Find Your Inner Nerd....

Whether you do CrossFit for your overall health or you’re in it for the competitiveness that naturally manifests (or both), everyone should be logging their workouts. 

This past week I had several conversations with people who never record anything, so when something like back squats with a 3 second pause at the bottom 3x5 @ 60% gets programmed, they have no idea what weight to use.  Percentages are used often in our programming to provoke a specific stimulus. Sometimes its recovery week and we want to keep lifts feeling light with an emphasis on technique. Other weeks we are getting after it with some heavy lifting at higher percentages, working towards an end goal of a heavy single at the end of our cycle. If you don’t keep track of weights you’ve used in the past or previous heavy single lifts, it’s hard for you to receive the benefits of this style of programming.

You should also record your metcon scores or times. I’m sure everyone who was at the for Memorial Day hasn’t forgotten yet that we just did Murph for the 5thtime since CrossFit 330 opened (My quads are still afraid to squat again). I have a terrible memory, so there’s no way that I would have ever remembered my previous 4 scores if they weren’t stored for me in the lovely Beyond the Whiteboard database. 

 

CrossFit data Beyond the Whiteboard
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I love looking at this data for so many reasons. First, thinking about each year and each time I have done this so far brings up so many awesome memories with my 330 family. Second, it shows how much my skills have evolved over the years. Writing notes and adding modifications in is so helpful when you look back on previous workouts.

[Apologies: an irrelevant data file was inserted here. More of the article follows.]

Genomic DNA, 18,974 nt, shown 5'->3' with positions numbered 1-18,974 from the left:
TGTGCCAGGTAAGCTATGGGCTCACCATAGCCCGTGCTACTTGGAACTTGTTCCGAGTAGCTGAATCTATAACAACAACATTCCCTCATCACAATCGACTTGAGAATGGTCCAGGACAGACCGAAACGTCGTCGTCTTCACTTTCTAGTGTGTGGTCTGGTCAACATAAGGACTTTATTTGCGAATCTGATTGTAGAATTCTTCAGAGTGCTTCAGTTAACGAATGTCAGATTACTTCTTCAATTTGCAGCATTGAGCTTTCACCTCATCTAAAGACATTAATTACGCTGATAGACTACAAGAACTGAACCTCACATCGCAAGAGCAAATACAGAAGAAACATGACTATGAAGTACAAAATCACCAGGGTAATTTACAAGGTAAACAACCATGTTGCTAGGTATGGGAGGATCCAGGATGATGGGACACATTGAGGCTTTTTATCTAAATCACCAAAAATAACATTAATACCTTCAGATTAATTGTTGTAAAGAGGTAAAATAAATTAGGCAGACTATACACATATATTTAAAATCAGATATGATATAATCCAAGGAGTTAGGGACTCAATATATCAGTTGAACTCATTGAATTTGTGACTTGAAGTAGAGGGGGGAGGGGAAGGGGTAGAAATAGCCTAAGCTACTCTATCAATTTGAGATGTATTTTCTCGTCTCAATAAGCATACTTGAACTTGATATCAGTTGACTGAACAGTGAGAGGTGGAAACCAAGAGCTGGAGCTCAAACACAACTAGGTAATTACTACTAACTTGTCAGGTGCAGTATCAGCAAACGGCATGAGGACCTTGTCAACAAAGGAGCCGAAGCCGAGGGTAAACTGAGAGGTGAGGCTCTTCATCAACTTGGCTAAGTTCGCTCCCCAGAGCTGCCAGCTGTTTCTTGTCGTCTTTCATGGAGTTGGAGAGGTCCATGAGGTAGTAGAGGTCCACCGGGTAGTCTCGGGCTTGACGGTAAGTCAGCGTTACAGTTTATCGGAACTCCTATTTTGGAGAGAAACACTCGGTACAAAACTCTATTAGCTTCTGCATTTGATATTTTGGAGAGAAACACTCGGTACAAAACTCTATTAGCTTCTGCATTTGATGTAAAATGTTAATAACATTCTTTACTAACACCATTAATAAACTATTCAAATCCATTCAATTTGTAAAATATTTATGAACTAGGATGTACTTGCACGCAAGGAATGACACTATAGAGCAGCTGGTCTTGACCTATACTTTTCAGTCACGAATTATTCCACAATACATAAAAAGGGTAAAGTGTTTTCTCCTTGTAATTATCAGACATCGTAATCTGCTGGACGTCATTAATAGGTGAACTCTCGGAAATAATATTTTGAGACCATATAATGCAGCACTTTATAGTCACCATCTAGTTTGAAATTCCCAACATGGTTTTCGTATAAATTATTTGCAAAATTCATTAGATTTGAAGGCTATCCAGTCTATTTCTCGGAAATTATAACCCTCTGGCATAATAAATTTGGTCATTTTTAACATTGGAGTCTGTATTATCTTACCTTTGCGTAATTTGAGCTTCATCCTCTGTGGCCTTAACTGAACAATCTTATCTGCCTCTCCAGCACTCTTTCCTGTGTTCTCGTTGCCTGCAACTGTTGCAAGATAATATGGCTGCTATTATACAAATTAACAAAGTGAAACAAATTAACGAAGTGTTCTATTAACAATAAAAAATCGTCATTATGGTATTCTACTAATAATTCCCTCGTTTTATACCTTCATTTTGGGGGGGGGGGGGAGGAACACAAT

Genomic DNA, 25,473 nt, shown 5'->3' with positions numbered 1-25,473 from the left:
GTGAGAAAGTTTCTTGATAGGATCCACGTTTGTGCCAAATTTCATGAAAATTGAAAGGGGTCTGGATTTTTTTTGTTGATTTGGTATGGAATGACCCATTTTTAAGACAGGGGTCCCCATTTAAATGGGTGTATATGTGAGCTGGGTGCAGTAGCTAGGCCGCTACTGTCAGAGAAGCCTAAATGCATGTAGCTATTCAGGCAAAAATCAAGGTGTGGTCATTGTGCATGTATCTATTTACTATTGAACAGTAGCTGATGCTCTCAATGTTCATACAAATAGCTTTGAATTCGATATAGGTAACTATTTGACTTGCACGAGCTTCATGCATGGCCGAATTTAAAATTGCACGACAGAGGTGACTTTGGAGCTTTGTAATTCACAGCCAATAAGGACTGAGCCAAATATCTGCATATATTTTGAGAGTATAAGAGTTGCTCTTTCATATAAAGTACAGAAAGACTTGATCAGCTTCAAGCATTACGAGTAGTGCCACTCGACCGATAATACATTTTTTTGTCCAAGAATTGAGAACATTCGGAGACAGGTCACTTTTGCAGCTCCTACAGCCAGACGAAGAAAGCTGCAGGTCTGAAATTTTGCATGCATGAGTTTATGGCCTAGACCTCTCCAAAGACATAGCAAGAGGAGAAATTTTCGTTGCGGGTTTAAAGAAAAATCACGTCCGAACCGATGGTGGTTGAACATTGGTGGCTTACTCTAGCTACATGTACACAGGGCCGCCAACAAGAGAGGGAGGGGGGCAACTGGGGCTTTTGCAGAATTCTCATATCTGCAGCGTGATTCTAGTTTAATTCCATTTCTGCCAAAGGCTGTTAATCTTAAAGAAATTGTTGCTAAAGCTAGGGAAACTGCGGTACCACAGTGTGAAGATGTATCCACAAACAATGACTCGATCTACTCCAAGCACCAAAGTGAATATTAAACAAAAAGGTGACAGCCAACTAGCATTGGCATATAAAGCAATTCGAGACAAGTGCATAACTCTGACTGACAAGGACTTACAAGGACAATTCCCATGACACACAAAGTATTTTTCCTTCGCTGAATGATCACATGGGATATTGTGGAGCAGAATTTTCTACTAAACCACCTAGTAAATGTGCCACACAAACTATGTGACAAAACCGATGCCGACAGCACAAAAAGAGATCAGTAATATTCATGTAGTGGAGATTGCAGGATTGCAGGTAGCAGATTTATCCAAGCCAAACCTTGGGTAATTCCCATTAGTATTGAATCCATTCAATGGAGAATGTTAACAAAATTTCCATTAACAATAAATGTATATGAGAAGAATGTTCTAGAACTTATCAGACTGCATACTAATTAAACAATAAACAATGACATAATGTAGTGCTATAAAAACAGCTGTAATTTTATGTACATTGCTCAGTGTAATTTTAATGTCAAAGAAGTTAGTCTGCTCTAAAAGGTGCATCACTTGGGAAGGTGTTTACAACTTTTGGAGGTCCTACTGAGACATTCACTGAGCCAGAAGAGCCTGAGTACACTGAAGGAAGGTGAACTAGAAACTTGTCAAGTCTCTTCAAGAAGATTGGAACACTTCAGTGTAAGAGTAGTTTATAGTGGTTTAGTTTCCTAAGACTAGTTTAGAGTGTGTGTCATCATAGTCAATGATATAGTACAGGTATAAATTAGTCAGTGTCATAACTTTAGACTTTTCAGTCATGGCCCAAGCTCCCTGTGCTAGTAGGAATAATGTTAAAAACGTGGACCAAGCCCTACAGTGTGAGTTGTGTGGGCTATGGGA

You may also see a red negative number after one of your posts (you can see a few in my examples above) that let you know the score you posted is slower, you completed fewer reps, or you didn’t PR a lift that day compared to a previous post. I know the possibility of this happening keeps several people from logging scores altogether. No one likes to think that they’ve done worse or haven’t gotten better at one of their lifts, I totally get it. There are so many reasons on any given day as to why you may not have gotten a better score or lift number though. Did you sleep well the night before? What did you eat before your workout? Were you on vacation for a week? Those are just a few things to consider. None of those things are you got less fit, you’re somehow becoming worse at CrossFit, etc. Would I have liked to have done better at this year’s Murph than last years? Absolutely, I want to always be improving myself, but I also know that there are tons of reasons that I was 3 minutes slower this year and that’s okay. What’s important is I got a great workout in and challenged myself that day. 

I think logging on Beyond the Whiteboard is the easiest way to keep track of your info (plus the monthly fee to log is included in your 330 membership!) because you can search easily within the database to look at your previous results, but I know there are still a few old souls out there that like to write everything down in a WOD journal. No matter how you do it, having your previous results handy is a great way to both maximize your training in the gym and to always be reminded of just how hard you’ve worked to get to where you are now in your fitness journey.

Kelcie